An MIT Alumni Association Publication

“The work of fighting global climate change is happening in individual labs, but there’s no one person sitting in a lab—even at MIT—who’s going to solve these global challenges alone,” said Pappudu “Pop” Sriram ’96, MIT Corporation Development Committee member and founder and CEO of PS Consulting, at a recent MIT Campaign for a Better World event in London.

The event was held on November 8 at the QEII Centre in London as part of the MIT Better World event series. More than 250 alumni and friends gathered to celebrate the MIT community and explore global challenges around issues of environment and sustainability. The event featured talks by Maria Zuber, vice president for research, E. A. Griswold Professor of Geophysics, and leader of MIT’s plan for action on climate change; Alpha Yacob Arsano SM ’17, a PhD candidate in the Department of Architecture, researcher, and member of the MIT Sustainable Design Lab; and Jason Jay PhD ’10, senior lecturer at MIT Sloan School of Management and director of the MIT Sloan Sustainability Initiative. The program was introduced by David Schmittlein, John C Head III Dean and professor of marketing at Sloan.

(Watch a video of the full program.)

Zuber told the crowd that while she is especially concerned about the issue of sustainability and environment, she is “optimistic that we can avoid the worst impacts of climate change.” She discussed three areas of technology—batteries, carbon capture, and fusion—in which improvements, under development at MIT and elsewhere, will be key to combating climate change. “With battery technologies, we don’t need one breakthrough—we need lots of little breakthroughs.” That includes, she said, improving battery design, capacity, and efficiency, as well as reducing the cost of batteries so that we can deploy them more.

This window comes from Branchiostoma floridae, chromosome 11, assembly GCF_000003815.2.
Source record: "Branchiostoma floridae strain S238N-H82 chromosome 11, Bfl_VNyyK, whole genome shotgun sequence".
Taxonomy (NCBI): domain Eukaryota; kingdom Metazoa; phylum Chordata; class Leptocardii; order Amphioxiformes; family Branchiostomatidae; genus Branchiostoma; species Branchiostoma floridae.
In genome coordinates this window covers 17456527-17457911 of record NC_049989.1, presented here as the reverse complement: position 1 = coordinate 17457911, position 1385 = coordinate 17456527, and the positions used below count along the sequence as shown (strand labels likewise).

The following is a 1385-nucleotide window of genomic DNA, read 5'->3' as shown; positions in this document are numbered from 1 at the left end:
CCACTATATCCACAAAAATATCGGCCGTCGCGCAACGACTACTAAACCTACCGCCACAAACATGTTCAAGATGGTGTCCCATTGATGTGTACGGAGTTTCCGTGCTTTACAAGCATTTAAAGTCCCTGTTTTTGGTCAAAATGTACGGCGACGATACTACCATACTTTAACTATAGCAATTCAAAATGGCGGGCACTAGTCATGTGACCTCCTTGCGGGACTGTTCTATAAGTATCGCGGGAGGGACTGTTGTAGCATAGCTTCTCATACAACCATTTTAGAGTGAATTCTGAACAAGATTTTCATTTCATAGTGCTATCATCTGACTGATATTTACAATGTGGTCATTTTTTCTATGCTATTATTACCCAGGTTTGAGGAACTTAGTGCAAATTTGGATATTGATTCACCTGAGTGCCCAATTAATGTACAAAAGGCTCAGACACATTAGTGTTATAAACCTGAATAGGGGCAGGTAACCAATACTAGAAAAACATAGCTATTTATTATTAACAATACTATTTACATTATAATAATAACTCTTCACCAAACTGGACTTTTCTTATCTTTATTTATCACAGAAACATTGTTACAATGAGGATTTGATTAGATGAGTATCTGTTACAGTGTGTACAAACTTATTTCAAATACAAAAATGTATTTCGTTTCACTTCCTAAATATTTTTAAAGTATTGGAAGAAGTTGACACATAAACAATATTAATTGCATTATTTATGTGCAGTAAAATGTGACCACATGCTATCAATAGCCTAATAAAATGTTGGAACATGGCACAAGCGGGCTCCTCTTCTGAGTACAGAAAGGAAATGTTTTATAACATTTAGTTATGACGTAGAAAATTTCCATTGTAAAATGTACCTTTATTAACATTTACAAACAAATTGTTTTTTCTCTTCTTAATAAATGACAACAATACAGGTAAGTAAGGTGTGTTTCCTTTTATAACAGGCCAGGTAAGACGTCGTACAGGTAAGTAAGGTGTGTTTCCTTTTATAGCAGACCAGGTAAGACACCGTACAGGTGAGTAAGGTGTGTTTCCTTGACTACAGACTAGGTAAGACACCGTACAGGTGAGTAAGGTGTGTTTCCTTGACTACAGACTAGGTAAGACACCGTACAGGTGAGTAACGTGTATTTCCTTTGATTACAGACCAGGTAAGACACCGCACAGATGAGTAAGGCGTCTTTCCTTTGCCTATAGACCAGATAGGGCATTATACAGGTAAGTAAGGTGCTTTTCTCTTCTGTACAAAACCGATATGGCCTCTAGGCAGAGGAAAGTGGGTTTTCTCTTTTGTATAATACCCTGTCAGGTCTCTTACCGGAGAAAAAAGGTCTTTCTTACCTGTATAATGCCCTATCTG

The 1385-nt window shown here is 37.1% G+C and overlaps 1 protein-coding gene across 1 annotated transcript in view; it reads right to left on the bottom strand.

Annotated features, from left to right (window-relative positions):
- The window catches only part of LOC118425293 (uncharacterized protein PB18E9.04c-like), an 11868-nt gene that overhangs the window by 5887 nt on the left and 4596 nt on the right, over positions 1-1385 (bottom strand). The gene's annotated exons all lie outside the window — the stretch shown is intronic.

Arsano explained the role that sustainable building and design can play in mitigating climate change, specifically in altering materials and building practices to suit the relative warmth or coolness of different regions of the world. “Architecture is the nexus of philosophy, art, and science, and I see the need to inject more science in architecture,” she said. “We have to stop building climate agnostic buildings that require large amounts of material and energy.”

While the research showing climate change projections and areas of concern is extensive, Jay noted for the London audience that research isn’t enough to achieve public understanding. He and others at MIT have developed, and recently publicly launched, an “energy rapid-overview and decision-support tool” (En-ROADS) that allows individuals to input scenarios and see potential climate effects on a level that impacts them. “It runs 38,000 equations instantly, using the best peer-reviewed science, from an ordinary web browser. Instantly, you can see the results of various actions.” Jay said that he and many others are using this tool to help decision makers around the world explore climate strategy, and they are training others to facilitate similar conversations.

The alumni and friends in attendance offered questions to the speakers that spanned such topics as electric cars, which countries are taking the lead in climate change, and the environmental impact of 3D-printed homes. In turn, speakers noted an increase in excitement on the MIT campus around projects that can improve the health of the planet. “MIT students are a very activated group of people,” notes Jay. “They’re problem solvers, and they want to get on top of these issues in their careers and in their personal action.”

Watch the full program, view event photos, and visit YouTube for a playlist of additional videos from Better World programs held around the world.

With 22 Better World events complete, the tour is not over yet. Programs are planned next year for Westchester/Fairfield on February 27, 2020, and Toronto on April 29, 2020. Learn more and get involved at betterworld.mit.edu.

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